The Mamaw of all elegies

After reading an excellent essay about “Two Underclasses” in the current issue of “National Review” by J. J. Vance, who also is author of the applauded new book “Hillbilly Elegy,” one of my first thoughts was that as important conservative voices go, his was certainly emerging.  But I quickly corrected myself, recognizing that he and his voice already were fully emerged, and vitally so.

Vance and his remarkable background are coming to be well known in select quarters.  A son of Appalachia and the Rust Belt, he managed to escape disorganization and dysfunction (as sociologists might put it) by way of the Marines, Ohio State, Yale Law School, and now a Silicon Valley investment firm.  His powerful resilience and brilliance also had something to do with it, though he likely would cite foremost his maternal grandparents, Mamaw and Papaw, for their support and rescue.

As just used, though, the word “escape,” is not exactly the right one, as his love for where he grew up remains clear-cut, notwithstanding the enervation of his corners of Kentucky and Ohio.  With the same holding true for his immediate and extended family, as self-defeating and exasperating as many members historically have been and stay.

“Hillbilly Elegy,” whose subtitle is “A Memoir of a Family and Culture in Crisis,” is one of several books in recent years from the right side of the aisle which recognize that acutely difficult problems such as entrenched poverty and epidemic drug use and death, of course, are often entwined with closed-down steel mills and other depleting economic facts of life.  But such books also argue that matters of culture are crucial too, usually even more so.  Here, for instance, is Vance, early in “Hillbilly Elegy,” writing about a job he had in the summer before entering law school.

The problems that I saw at the tile warehouse run far deeper than macroeconomic trends and policy.  Too many young men immune to hard work.  Good jobs impossible to fill for any length of time.  And a young man with every reason to work – a wife-to-be to support and baby on the way – carelessly tossing aside a good job with excellent health insurance.  More troublingly, when it was all over, he thought something had been done to him.  There is a lack of agency here – a feeling that you have little control over your life and a willingness to blame everyone but yourself.  This is distinct from the larger economic landscape of modern America.

Two other books making similar points in the last few years are Charles Murray’s instant classic, “Coming Apart: The State of White America,” 1960-2010 (released in 2012), and Yuval Levin’s seminal “The Fractured Republic: Restoring America’s Social Contract in the Age of Individualism” (released a few months ago).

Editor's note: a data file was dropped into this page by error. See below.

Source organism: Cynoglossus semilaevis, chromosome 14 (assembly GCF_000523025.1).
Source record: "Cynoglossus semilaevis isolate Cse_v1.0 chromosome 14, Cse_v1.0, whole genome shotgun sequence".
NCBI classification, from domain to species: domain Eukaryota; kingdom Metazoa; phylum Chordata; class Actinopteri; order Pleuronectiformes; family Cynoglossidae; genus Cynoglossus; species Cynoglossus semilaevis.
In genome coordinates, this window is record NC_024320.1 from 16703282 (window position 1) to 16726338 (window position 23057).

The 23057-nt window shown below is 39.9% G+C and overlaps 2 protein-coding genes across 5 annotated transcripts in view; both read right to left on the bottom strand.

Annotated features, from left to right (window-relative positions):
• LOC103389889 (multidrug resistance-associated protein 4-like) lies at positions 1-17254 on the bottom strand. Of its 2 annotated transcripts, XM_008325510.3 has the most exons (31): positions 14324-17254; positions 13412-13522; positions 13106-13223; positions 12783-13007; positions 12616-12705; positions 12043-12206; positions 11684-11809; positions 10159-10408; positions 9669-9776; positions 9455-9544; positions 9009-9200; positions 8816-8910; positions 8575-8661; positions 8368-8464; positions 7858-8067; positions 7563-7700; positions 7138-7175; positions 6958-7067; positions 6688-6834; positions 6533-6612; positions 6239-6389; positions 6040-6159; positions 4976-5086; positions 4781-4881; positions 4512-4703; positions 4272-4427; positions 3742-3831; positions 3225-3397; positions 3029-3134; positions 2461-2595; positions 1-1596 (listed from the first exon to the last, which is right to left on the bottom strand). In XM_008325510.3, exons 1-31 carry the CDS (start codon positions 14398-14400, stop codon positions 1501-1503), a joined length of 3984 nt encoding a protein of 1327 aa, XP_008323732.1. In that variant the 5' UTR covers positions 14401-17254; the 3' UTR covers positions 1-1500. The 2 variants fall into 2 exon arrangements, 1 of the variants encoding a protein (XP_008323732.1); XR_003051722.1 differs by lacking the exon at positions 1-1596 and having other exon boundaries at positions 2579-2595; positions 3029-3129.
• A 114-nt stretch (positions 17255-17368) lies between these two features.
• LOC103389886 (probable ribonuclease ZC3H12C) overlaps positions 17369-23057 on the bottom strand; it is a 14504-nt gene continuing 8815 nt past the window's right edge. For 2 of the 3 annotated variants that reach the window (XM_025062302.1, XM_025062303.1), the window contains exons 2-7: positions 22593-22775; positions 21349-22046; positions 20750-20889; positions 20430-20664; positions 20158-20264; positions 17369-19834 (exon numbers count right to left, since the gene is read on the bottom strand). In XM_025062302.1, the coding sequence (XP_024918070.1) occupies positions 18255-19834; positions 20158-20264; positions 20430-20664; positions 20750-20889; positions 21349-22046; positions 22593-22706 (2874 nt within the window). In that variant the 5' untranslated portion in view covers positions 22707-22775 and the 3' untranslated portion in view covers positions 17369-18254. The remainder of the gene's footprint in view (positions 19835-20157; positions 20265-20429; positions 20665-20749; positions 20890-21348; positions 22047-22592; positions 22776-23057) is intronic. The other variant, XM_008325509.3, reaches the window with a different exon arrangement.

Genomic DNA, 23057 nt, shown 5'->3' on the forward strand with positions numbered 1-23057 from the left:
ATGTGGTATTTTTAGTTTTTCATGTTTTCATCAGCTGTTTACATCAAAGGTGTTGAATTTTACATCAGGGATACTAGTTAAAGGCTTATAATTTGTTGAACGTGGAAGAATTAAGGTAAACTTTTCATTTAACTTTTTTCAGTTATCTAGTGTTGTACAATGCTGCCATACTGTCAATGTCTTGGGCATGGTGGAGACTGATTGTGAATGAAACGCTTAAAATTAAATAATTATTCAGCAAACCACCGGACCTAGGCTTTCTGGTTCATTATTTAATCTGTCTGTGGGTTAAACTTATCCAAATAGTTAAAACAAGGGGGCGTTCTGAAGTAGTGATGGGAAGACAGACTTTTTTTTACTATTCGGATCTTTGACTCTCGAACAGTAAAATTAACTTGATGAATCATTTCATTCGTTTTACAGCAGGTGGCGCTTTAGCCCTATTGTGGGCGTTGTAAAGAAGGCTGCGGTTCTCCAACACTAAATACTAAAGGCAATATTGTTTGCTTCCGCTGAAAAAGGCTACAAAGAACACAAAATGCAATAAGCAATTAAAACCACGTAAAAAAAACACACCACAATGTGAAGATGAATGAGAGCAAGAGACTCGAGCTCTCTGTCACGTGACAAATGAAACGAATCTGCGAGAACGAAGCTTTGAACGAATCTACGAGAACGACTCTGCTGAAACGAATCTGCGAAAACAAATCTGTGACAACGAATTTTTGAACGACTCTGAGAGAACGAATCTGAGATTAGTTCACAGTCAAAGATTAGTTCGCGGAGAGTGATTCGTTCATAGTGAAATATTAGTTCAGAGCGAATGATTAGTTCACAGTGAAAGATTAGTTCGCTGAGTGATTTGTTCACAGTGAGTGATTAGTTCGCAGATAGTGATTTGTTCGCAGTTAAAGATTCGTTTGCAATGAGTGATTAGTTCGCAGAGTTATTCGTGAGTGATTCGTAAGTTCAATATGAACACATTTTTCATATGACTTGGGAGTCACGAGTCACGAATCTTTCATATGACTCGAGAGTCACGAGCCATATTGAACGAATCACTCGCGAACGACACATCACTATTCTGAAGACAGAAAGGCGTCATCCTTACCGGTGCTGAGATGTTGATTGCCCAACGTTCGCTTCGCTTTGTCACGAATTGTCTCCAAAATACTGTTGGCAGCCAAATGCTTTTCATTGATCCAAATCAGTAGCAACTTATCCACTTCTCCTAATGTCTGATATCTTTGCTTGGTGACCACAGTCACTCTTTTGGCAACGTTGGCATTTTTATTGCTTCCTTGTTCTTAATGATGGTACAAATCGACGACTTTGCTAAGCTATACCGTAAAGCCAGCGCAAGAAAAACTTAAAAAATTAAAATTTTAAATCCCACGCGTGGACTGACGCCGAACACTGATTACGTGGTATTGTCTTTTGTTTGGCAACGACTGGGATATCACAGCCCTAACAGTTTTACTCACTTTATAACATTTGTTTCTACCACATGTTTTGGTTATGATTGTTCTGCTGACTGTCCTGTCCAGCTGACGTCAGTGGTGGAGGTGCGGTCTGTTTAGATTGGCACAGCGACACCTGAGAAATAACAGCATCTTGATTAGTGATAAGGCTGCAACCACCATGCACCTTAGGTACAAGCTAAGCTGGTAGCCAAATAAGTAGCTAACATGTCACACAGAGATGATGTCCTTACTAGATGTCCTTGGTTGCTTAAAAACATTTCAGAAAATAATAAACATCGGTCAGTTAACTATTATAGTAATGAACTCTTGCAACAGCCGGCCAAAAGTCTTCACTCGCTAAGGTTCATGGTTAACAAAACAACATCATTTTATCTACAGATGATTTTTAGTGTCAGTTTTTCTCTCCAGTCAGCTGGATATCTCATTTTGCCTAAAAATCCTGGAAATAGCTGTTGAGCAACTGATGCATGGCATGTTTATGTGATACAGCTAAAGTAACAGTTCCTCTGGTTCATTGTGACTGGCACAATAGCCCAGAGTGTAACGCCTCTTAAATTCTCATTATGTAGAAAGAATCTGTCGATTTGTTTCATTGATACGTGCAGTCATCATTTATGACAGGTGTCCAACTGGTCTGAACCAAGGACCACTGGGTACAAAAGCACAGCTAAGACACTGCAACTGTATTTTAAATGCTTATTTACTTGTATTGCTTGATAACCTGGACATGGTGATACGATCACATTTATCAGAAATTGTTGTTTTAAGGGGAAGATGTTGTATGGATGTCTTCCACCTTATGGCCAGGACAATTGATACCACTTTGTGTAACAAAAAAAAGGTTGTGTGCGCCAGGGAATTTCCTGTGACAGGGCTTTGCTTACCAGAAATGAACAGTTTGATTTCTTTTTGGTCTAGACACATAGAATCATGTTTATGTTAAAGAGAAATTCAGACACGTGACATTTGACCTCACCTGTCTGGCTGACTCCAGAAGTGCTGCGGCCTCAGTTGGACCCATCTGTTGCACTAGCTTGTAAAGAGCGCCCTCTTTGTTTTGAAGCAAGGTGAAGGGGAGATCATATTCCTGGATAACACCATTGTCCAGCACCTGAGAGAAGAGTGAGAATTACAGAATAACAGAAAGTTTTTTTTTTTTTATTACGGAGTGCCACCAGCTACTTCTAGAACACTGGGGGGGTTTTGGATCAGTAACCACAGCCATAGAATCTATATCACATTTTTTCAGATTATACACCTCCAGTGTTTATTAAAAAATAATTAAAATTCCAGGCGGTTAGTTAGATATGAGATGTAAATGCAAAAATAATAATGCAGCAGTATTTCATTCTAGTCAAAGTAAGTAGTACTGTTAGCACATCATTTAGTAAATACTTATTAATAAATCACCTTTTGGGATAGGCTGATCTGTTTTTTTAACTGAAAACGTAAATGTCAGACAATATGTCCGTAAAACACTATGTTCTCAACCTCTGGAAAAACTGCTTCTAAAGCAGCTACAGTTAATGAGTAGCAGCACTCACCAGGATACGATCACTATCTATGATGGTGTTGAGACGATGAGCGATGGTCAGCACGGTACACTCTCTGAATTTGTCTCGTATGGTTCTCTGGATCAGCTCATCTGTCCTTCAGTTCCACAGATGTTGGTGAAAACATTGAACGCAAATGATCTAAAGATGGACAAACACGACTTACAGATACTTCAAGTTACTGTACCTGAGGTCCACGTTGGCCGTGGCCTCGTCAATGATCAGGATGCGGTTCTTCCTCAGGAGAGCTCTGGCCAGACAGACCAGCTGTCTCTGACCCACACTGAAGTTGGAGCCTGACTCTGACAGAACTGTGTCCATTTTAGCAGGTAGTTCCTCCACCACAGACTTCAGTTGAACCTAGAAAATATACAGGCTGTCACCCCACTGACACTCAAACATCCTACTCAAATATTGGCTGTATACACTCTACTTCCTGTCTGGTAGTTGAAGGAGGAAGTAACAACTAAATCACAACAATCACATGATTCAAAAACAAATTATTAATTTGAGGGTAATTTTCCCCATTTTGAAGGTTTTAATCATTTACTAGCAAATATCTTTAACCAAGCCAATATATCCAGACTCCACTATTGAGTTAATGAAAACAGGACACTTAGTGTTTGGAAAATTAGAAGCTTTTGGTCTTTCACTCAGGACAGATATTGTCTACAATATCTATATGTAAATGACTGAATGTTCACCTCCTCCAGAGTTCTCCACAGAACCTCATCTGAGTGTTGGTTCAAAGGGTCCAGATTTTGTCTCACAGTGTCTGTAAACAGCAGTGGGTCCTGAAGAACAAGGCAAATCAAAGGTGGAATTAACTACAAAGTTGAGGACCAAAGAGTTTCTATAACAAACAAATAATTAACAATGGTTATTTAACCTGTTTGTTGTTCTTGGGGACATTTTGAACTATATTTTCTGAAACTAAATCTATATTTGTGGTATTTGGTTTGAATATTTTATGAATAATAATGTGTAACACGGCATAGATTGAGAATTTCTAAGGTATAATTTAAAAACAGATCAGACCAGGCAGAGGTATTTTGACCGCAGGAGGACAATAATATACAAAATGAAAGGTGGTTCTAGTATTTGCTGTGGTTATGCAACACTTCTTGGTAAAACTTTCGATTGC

Murray argues how the “top and bottom of white America increasingly live in different cultures,” with those at the top lacking the confidence to “preach what they practice.”

Levin also talks about a weakening of confidence: “The right sees cultural disintegration and polarization – marked by dysfunction at the bottom and reinforced by a loss of cultural self-confidence at the top – as the source of entrenched poverty in America.”

Both scholars, each of whom is a broadly gauged political scientist with an exceptional talent for writing clearly about complicated issues in the English tongue, have a fair amount more to say in their combined 669 pages.  For present purposes, however, a main takeaway from all three books, beyond insights about failed confidence, is that government can only do so much when problems are rooted in injurious cultures.  Which is say grounded in perverse beliefs and undermining behaviors.

Vance closes off “Hillbilly Elegy” by credibly contending that “we hillbillies are the toughest [censored] people on this earth.”  But “are we tough enough to look ourselves in the mirror and admit that our conduct harms our children?  Public policy can help, but there is no government that can fix these problems for us.”

A moment later he writes, “I don’t know what the answer is, precisely, but I know it starts when we stop blaming Obama or Bush or faceless companies and ask ourselves what we can do to make things better.”

But enough with all this personal and cultural stuff, which some people (I’ve heard it whispered) think I over exaggerate.  Think instead about issues where what government does or doesn’t do is unquestionably pivotal, yet about which campaigners frequently need boosted courage and thicker skins to address.

Consider, for example, the ceaselessly exploding national debt with its potential for eventually locking up the United States like a virus-addled device.  Do you expect to hear anything realistic about ameliorating it, along with big attendant sacrifices and tradeoffs, in the next 70-plus, unusually odd days?  Didn’t think so.

(On the chance it crosses your mind, building a HUGE wall around the beast while finagling another country to pay it down is not an acceptable answer.)

Dr. Pearlstein’s most recent publication is a symposium with 36 writers, “Specifically, What Can We Do to Repair Our Culture of Family Fragmentation.”